And that was how secularism began to be ripped apart. The nationalism that had developed throughout the 1960s, one that envisaged a purely Bengali landscape, was under attack from some rather unexpected quarters. Do not forget that even leftists of the pro-Beijing brand were doing all they could to undermine the cause of the state. Men like Abdul Haq solicited, in 1974, Zulfikar Ali Bhutto's assistance in overthrowing the government of Sheikh Mujibur Rahman. It was through these men, these elements, that the deconstruction and destruction of secular politics truly began. It served as a natural corollary to what was to follow. But let the point not be missed that when secularism lay flat on its face in Bangladesh, it was not the Bengalis who pushed it into the mud. That came by way of the coup makers of August 1975. The damage done on August 15 was nowhere more intense than in the return of the "Zindabad" factor in national politics.

To this day, the inability, or reluctance, of the votaries of "Bangladeshi nationalism" to accept Joi Bangla as the authentic national slogan has only confirmed the wider plan behind the program of banishing Bengali nationalism, and with it secularism, to the woods. When Air Vice Marshal MG Tawab, in his double role as chief of air staff and deputy chief martial law administrator, addressed a "Seerat" conference in Dhaka in 1976, he merely reaffirmed the creeping success of what was clearly revealing itself to be an anti-Bengali trend in this Bengali-speaking country. It was a moment of deep shame for every one of us.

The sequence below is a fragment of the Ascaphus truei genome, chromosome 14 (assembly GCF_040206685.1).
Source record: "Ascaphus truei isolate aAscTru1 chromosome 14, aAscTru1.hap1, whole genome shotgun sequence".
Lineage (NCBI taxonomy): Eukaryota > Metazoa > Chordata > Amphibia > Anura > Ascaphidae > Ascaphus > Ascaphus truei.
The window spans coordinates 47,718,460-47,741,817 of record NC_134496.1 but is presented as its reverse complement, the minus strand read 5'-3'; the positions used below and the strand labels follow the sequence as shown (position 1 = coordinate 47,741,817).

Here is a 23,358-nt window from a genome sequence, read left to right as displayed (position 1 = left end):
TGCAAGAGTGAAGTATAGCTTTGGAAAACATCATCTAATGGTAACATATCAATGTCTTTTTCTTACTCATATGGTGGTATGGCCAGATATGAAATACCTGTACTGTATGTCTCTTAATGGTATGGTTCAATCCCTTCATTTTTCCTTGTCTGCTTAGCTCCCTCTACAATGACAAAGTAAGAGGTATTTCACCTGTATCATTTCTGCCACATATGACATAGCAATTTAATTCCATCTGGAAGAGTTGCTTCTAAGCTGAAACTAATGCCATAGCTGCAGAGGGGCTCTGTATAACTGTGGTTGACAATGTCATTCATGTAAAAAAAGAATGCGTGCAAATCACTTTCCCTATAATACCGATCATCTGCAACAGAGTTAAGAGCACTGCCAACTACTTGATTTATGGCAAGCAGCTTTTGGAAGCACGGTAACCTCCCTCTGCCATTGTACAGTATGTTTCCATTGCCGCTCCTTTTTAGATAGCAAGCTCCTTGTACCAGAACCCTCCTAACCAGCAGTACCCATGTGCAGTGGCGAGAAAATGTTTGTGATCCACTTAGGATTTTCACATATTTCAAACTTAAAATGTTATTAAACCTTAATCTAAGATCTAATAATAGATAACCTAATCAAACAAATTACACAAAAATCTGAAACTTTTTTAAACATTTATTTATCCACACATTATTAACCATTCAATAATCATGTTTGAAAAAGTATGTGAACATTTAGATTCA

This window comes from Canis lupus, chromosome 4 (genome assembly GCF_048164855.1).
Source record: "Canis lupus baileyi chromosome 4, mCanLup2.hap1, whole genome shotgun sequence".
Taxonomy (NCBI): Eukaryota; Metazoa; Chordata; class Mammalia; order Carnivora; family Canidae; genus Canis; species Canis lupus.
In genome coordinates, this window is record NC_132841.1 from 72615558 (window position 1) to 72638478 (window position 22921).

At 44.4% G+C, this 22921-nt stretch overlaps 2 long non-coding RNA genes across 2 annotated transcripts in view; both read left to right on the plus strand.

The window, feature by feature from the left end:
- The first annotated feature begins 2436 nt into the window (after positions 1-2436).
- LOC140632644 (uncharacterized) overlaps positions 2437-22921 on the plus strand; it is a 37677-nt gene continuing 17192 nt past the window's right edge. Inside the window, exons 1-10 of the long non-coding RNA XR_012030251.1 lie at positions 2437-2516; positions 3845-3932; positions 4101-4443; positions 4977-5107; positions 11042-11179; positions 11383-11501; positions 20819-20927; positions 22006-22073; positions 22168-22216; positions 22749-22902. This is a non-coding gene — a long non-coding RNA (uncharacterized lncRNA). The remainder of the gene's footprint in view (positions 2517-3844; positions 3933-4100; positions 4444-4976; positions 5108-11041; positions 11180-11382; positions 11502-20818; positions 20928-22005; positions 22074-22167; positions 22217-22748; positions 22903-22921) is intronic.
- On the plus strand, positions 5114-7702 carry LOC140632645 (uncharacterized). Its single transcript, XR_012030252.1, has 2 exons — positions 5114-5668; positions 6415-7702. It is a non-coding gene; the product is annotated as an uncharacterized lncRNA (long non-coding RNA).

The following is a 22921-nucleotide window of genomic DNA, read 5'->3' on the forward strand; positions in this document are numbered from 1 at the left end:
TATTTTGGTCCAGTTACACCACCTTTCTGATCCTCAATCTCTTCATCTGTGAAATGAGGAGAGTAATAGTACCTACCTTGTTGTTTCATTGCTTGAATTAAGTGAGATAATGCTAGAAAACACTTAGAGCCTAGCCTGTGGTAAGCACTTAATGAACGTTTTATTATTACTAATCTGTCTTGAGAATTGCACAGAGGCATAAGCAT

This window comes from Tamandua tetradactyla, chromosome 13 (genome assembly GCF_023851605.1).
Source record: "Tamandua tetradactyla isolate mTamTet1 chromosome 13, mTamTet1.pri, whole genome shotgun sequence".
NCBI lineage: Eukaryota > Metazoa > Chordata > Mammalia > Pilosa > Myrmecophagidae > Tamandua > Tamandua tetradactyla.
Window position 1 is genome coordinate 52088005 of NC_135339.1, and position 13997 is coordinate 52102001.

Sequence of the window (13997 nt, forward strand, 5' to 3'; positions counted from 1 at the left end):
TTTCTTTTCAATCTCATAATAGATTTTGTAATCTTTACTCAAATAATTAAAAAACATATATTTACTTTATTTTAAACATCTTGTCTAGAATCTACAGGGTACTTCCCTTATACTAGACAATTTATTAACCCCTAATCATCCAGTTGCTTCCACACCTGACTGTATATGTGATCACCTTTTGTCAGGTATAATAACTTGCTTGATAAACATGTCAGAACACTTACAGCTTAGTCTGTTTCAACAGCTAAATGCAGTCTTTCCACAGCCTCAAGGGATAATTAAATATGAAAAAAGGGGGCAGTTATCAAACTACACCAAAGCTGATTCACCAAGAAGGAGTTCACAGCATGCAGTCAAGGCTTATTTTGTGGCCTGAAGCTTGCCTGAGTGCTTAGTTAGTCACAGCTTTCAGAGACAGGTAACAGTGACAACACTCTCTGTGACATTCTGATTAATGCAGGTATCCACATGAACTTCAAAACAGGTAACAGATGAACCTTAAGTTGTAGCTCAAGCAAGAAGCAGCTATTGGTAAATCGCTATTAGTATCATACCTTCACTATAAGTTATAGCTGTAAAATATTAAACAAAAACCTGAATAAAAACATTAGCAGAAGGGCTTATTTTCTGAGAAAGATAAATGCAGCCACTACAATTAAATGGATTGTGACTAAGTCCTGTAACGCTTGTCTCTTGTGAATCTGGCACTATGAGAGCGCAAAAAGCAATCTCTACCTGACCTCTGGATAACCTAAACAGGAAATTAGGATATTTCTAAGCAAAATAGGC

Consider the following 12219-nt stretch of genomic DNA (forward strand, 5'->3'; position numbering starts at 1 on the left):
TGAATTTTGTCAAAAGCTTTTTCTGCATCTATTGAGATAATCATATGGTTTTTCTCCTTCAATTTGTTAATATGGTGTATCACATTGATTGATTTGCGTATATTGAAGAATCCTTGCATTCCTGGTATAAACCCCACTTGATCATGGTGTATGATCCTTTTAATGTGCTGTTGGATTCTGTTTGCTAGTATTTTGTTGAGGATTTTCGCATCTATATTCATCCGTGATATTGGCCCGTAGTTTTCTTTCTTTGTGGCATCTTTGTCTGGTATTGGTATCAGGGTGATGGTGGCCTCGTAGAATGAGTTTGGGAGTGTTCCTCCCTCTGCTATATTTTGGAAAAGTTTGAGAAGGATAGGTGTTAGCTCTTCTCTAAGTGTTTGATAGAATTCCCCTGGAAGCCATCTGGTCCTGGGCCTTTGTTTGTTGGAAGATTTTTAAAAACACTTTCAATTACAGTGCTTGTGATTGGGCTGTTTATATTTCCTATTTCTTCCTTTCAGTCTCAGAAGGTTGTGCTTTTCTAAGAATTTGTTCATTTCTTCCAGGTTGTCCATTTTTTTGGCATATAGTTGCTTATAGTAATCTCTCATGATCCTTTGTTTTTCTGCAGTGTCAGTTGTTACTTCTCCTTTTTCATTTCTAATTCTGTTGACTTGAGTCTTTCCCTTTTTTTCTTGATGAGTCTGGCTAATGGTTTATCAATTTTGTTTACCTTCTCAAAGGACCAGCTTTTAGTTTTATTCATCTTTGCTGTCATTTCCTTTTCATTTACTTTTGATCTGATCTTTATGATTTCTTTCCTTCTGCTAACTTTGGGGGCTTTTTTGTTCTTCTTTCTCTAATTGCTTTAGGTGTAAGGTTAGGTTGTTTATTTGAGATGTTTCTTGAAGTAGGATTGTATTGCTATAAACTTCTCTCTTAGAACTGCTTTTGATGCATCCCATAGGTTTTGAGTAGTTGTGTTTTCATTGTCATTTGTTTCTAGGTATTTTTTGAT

A manifest move was under way to deprive the people of Bangladesh of their heritage. And the heritage was based on a simple fact of history -- that Bengali nationalism was based on language, that this nationalism was not so much rooted in geography as it was in culture. There was a certain malign purpose to this war on Bengali nationalism, as we were to comprehend soon enough. On the one hand, it was a subtle move to take us away from ourselves without informing us overtly that we were indeed returning to the discredited two-nation theory. On the other, it provided a secret passage through which the very elements uncomfortable with Bengali success in the 1971 war could come back into politics and eventually take centre stage.

The Jamaat, the Muslim League and such ragtag elements as those belonging to the Islami Oikya Jote should not have been doing politics in secular, Bengali Bangladesh. But "Bangladeshi nationalism" made sure that they did. We, as a people, have been bleeding since the day Zia and his acolytes welcomed them to national politics in 1979. Ershad went many steps further. He had Islamic motifs painted on the walls of what today constitutes the Prime Minister's Office. And he patronized so-called "pirs" and assorted traders in faith.

But none of that, or anything that happened later, has yanked the Bengali away from his fundamental cultural roots. Moudud Ahmed has certainly the privilege of letting us know that secularism has never been accepted by us. We do not have to agree with him, and we do not. He and his friends in the rightwing coalition government may enthuse over repetitive American happiness about the "moderate Muslim state" that Bangladesh has become. We do not take kindly to such sinister redefinitions of ourselves as a people. Besides, whoever has told these Americans that we have actually mutated from secularism to creeping communalism? We are not amused. It does not make us happy that Hindu, Christian and Buddhist Bengalis are referred to as minorities. It is not exactly thrilling to have a ministry of religious affairs whose preoccupation appears to be helping a political process whereby the secular foundations of the state can be whittled away.

Religion is a matter of the individual soul. That is where the beauty of secularism lies -- in its ability to make people remember God without having Him descend to the worldly level of dealing with everyday politics. Foreign envoys stationed in this country can cheer as much as they wish the "imam training programs" in Bangladesh. But someone should be telling them that long-term orientations on secular politics would be an infinitely better enterprise to undertake.

by Syed Badrul Ahsan
The Daily Star
August 23, 2006

Syed Badrul Ahsan is Executive Editor, Dhaka Courier.